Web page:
In the 1998 resolution of the Russian General Prosecutor’s Office to conclude the criminal investigation of case № 18/123666-93 “On the investigation of the circumstances of the deaths of the members of the Imperial House of Russia and their attendants between 1918-1919” twenty-two names are mentioned along with two workmen of the factory of Verkhne-Siniachikha not identified by the investigation, as those who had organized and performed “the premeditated assassination of members of the Russian Imperial House and their attendants” on the night of July 18-19.
On July 6, 1996 the cornerstone was laid for the monastery church.
The first Divine Liturgy was served in the unfinished church in 1998, and on November 4, 2000 the first service was officiated in the completed church.
On July 18, 2001 the church was consecrated in honour of all the New Martyrs of Russia by His Grace Vikenty, Archbishop of Ekaterinburg and Verkhoturie.
The monastery church houses pieces of the relics of Holy New Martyrs Elizabeth and Barbara and Holy New Hieromartyr Sergii (Srebrianskii) brought from Jerusalem.
Icon of the New Martyr Elizabeth.
On September 28, 1918 Alapaevsk was occupied by the army of Admiral A.V. Kolchak. Senior militiaman T. Malshikov was assigned the task of finding the bodies of the assassinated Princes. He managed to find witnesses who “on the night of July 18 were returning to Alapaevsk by the Siniachikha road and around eleven or twelve o’clock met a whole “train” of horses heading towards the factory of Verkhne-Siniachikha.” On October 19, they found a peaked cap that belonged to one of the Princes, and then the bodies themselves, which it took them four days to recover from the mine.
Inside the upper church of the New Martyrs of Russia.
When the bodies were recovered from the mine, they were sent to the morgue next to the cemetery of the church of St. Catherine.
There, a medical examination and a forensic autopsy were conducted.
Where the morgue once stood, or “catavernaia” (from the word cadaver), as it was then called, there is now a wayside cross.
Upon identification, the bodies were washed, placed in coffins, and put inside the church of St. Catherine.
The “Russkaia Gazeta” (Paris, 1924) wrote that, “According to the people who participated in recovering the bodies from the mine, only the body of Grand Duke Sergei Mikhailovich had a gun wound at the back of his head, in the occipital. All the others had been thrown into the mine alive and died from the wounds inflicted by the fall and from hunger.
Despite the fact that all the bodies had been in the mine for a few months, the body of the Grand Duchess Elizabeth was found completely incorrupt. A smile was preserved on her face, her right hand formed the sign of a cross, as if giving a blessing. The body of Prince Ioann Konstantinovich likewise had very few traces of corruption (in the area of the chest). All the other bodies suffered corruption to some extent.”
On October 31, 1918 thirteen priests served a Vigil for the Departed in front of the coffins.
These days the church of St. Catherine is a podvorie (metochion) of the male monastery.
This wooden church was moved from the village of Nevianskoe already in 1792.
The stone church was built in 1915.
The church of St. Catherine was never closed down during the Soviet times.
The road from the church to the monastery. The enormous procession from the Alapaevsk Holy Trinity cathedral walked along this road to the cemetery church. After a panikhida the coffins were moved to the cathedral.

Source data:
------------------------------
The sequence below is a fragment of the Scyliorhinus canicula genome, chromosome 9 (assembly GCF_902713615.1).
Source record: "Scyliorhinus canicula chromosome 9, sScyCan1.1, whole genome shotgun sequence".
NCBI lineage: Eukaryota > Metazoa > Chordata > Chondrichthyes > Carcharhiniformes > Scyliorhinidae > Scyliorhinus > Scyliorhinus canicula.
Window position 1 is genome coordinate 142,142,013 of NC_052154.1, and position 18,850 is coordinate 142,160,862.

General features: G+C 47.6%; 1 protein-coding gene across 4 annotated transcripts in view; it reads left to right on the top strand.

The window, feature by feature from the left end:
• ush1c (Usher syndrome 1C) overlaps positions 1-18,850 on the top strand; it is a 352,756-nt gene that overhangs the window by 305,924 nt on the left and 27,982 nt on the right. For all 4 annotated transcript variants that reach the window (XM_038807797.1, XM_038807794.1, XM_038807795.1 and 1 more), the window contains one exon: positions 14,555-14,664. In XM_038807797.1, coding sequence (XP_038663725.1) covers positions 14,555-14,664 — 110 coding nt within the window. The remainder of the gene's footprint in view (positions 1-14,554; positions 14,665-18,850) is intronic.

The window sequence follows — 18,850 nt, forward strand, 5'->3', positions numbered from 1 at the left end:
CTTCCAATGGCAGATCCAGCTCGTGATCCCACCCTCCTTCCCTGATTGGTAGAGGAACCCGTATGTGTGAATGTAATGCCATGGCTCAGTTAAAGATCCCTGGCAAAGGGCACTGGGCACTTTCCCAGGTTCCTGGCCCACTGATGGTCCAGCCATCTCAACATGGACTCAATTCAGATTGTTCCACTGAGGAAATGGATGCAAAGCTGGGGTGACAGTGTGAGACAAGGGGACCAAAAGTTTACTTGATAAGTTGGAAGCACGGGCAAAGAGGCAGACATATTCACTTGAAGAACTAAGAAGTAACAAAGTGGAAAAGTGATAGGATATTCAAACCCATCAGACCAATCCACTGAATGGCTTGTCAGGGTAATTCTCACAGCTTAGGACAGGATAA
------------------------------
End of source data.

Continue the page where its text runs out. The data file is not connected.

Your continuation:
Ivan has lived in Alapaevsk his whole life. From the rooftop of his house “You can see the church of St. Catherine really well, you can go up and take a picture.”
This well was consecrated in honour of New Martyr Grand Duchess Elizabeth.
The Holy Trinity cathedral where the bodies of the Romanovs, Rassophor Nun Barbara, and Fedor Remez were transferred after a panikhida.
This is where the funeral service was officiated for the assassinated. The bodies were then moved to a crypt built on the south side of the altar of the Holy Trinity Cathedral; the entrance was afterwards bricked off.
The martyrs’ bodies remained there until July 14, 1919 when the decision was made to move the martyrs’ coffins from Alapaevsk as the Red Army had gone on the offensive.
Today, there is an icon of the Holy New Martyrs Elizabeth and Barbara in the crypt; services of supplication are held there.
There is an issue of “Pravoslavie i mir” (“Orthodoxy and the World”) attached to the doors of the Holy Trinity cathedral.
The Holy Trinity cathedral of Alapaevsk is one of the oldest churches of the Ekaterinburg diocese. It was built in 1702 on donations from parishioners, workers of the Neivo-Alapaevsk factory.
The cathedral was closed during Soviet times; a mill and a bread factory were set up inside it.
Restoration works began in 1991.
However, a lack of funds prevents the completion of the restoration, which has been going on for more than twenty years.
On June 8, 1999 the cathedral was consecrated by Archbishop of Ekaterinburg and Verkhoturie Vikentii.
The Holy Trinity cathedral was made an Archbishop’s podvorie (metochion) in 1992.
The years of 1918-1919 in the history of Alapaevsk made this town known in the whole world. It is here that were martyred Grand Duchess Elizabeth, Rassophore Nun Barbara (Yakovlev), Grand Duke Sergei Mikhailovich, HRH Prince Ioann Konstantinovich, HRH Duke Ioann Konstantinovich (the Younger), HRH Prince Igor Konstantinovich, Prince Vladimir Pavlovich Palei and Feodor Semenovich Remez, secretary of HRH Grand Duke Sergei Mikhailovich.
Translated from the Russian by Maria Nekipelov